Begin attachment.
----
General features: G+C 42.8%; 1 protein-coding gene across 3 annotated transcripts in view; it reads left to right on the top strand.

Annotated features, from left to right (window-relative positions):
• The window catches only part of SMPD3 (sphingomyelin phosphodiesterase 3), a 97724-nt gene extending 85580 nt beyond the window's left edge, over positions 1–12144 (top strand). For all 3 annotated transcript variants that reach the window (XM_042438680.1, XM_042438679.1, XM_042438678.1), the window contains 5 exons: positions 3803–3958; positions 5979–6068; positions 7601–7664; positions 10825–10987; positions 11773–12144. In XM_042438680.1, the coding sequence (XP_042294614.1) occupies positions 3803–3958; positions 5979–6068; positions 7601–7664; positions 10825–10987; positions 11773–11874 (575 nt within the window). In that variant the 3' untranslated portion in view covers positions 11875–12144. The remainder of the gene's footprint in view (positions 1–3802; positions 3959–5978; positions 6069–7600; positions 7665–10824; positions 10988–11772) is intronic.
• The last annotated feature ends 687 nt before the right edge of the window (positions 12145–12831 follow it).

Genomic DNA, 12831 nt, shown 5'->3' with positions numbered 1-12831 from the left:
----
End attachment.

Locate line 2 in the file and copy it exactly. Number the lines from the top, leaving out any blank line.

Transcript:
Annotated features, from left to right (window-relative positions):